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United States Environmental Protection Agency
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Agreement with major airlines to protect drinking water Nov 9 - EPA announced commitments from 12 major U.S. passenger airlines to implement new aircraft water testing and disinfection protocols. The action follows testing that found water quality problems on 12.6 percent of domestic and international passenger aircraft tested at U.S. airports. EPA also announced a new round of airline water testing.
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Nationwide Standard Protects Swimmers at Beaches Nov. 8 - In 1986, EPA recommended limits on bacteria in coastal and Great Lakes waters. Under the Beaches Environmental Assessment and Coastal Health Act of 2000, 35 states and territories had to adopt limits as protective of human health as our recommendations by April 2004. Fourteen states and territories have met this requirement. With this rule, EPA creates standards for the 21 that have not.
News release | Fact sheet | Final rule

EPA Administrator Mike Leavitt looks at a small Asian carp (fish can grow to 100+ pounds)$9.1 million to protect Great Lakes from Asian carp Oct. 13 - EPA and the Army Corps of Engineers announced funding for construction of an electric barrier to keep Asian carp from entering the Great Lakes, to be completed by February 2005. Asian carp are a significant threat to the Great Lakes because they are large, extremely prolific, and consume vast amounts of food.
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Information about preparing for and dealing with the ash fall from a volcanic eruption and related information

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 Other News
National First Children's Health Award
National Power plant settlement cuts 29k tons of NOx emissions
Regional New England had fewer poor air quality days in summer
Regional  EPA partners to safeguard Potomac drinking water
CA Mobil to pay for water violations on Navajo lands
CT Landlord fined for not notifying tenants of lead paint
NC Brownfields grant $ to help downtown Raleigh
NY $4.8 million cleanup at Ithaca Gun completed
NY Colonial Acres is first golf course in Performance Track
NY Vassar to cut lab waste; train other schools
RI $16.9 Million for drinking water, sewage treatment
TX Texas businesses lead green power market
VA $4.5m EPA grant to help control stormwater runoff
VT Cleanup complete at Pownal Tannery Superfund site
WV Grant to help students manage asthma triggers

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Mount St. Helens Erupts
photo of Mount St. Helens.
Volcano-cam exit EPA
Volcanic ash can travel hundreds to thousands of miles downwind from a volcano. Fresh volcanic ash is gritty, abrasive, sometimes corrosive, and always unpleasant. Although ash is not highly toxic, it can trouble infants, the elderly and those with respiratory ailments. In ashy areas, use dust masks and eye protection. If you don't have a dust mask, use a wet handkerchief. Small ash particles can abrade the front of the eye. The volcanic gases that pose the greatest potential hazard are sulfur dioxide, carbon dioxide, and hydrogen fluoride. Volcanic eruptions: preparing and responding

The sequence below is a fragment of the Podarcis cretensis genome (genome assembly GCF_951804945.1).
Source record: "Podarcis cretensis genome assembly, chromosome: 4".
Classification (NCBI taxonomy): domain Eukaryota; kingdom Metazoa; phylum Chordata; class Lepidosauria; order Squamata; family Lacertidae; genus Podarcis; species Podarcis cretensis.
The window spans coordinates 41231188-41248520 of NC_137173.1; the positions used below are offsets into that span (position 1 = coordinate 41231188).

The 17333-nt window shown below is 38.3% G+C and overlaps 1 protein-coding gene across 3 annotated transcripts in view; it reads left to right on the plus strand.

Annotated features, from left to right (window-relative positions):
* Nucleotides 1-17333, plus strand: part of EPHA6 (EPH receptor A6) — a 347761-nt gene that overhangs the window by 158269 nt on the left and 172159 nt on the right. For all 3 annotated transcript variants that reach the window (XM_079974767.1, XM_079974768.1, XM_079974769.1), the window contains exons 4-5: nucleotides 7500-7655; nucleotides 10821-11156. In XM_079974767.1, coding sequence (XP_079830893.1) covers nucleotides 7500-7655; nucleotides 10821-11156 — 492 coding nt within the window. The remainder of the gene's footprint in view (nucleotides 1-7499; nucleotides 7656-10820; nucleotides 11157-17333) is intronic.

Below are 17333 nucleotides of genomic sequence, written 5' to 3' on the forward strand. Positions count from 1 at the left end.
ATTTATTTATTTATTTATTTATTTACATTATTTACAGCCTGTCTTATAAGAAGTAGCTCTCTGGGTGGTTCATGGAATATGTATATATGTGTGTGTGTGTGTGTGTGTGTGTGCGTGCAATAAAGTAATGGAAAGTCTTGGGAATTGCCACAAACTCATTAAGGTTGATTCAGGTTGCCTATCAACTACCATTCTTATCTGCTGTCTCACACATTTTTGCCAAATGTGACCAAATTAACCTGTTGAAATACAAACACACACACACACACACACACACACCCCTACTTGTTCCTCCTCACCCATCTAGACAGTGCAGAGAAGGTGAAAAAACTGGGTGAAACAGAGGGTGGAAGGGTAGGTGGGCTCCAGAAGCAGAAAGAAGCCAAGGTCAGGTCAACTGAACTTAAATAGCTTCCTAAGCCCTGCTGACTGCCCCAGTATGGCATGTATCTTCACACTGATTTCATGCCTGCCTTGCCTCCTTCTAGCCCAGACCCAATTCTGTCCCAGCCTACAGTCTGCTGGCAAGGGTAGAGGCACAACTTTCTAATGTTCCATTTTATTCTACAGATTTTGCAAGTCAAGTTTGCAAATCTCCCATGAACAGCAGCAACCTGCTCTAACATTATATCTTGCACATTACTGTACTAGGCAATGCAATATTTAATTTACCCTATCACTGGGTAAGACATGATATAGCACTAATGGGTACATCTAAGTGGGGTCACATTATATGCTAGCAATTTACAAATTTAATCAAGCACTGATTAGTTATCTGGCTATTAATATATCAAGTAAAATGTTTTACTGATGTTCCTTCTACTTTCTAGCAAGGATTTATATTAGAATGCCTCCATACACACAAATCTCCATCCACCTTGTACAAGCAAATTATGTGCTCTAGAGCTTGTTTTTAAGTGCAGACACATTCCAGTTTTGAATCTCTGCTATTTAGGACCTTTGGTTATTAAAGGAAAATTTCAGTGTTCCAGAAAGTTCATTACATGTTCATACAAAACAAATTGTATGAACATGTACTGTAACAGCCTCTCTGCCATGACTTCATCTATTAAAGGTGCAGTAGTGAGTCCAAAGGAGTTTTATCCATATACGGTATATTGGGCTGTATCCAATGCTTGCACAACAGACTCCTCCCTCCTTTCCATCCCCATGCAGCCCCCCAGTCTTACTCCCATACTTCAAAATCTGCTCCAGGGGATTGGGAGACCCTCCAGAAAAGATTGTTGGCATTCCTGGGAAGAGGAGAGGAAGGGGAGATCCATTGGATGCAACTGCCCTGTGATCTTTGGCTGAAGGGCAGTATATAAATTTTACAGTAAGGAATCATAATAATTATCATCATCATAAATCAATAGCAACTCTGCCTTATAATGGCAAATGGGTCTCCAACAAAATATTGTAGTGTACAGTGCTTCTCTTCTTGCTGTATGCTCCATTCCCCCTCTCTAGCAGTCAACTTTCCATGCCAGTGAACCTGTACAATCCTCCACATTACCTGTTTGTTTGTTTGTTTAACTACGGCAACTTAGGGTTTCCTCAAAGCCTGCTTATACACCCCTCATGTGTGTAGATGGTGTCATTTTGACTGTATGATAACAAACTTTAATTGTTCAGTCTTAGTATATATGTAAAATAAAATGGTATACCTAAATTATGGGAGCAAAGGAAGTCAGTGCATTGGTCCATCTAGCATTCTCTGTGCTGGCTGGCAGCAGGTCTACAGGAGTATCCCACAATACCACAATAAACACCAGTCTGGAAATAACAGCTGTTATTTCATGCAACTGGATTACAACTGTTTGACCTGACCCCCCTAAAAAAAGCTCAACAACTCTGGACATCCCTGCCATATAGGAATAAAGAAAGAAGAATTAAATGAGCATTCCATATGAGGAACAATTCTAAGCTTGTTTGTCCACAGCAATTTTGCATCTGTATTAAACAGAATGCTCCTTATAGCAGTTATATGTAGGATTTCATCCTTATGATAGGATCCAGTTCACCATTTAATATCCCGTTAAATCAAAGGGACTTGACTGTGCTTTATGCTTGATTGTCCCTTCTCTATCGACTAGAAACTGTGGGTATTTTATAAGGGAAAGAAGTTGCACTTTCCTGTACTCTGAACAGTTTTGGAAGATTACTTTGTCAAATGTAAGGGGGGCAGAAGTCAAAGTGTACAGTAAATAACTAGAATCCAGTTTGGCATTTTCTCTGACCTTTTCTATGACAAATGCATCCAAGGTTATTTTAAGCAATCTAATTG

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Great Lakes Collaboration
Members of the President's Cabinet, the Great Lakes Governors, the Great Lakes Congressional Delegation, Mayors and Tribal Leaders will meet December 3rd in Chicago to forge an intergovernmental partnership and develop a coordinated strategy to further protect and restore the Great Lakes. The Interagency Task Force, chaired by EPA, is helping to convene this meeting to establish a long term, multi-jurisdictional collaboration to address key environmental issues.
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Test Your Enviro-Q
How do children become lead poisoned?
a. Put their hands or other objects covered with lead dust in their mouths.
b. Consume paint chips or soil that contains lead.
c. Breathe in lead dust (especially during removal of old paint).
d. All of the above

Previous questions

Keeping Kids Healthy
There are easy things you can do to protect children at home and school. Make sure kids can't reach baits and traps. Store pesticides and other chemicals in a locked cabinet. Never ever put chemicals in containers children could mistake for food or drink.

Celebrate Children's Health Month | Learn how you can protect kids from pesticides

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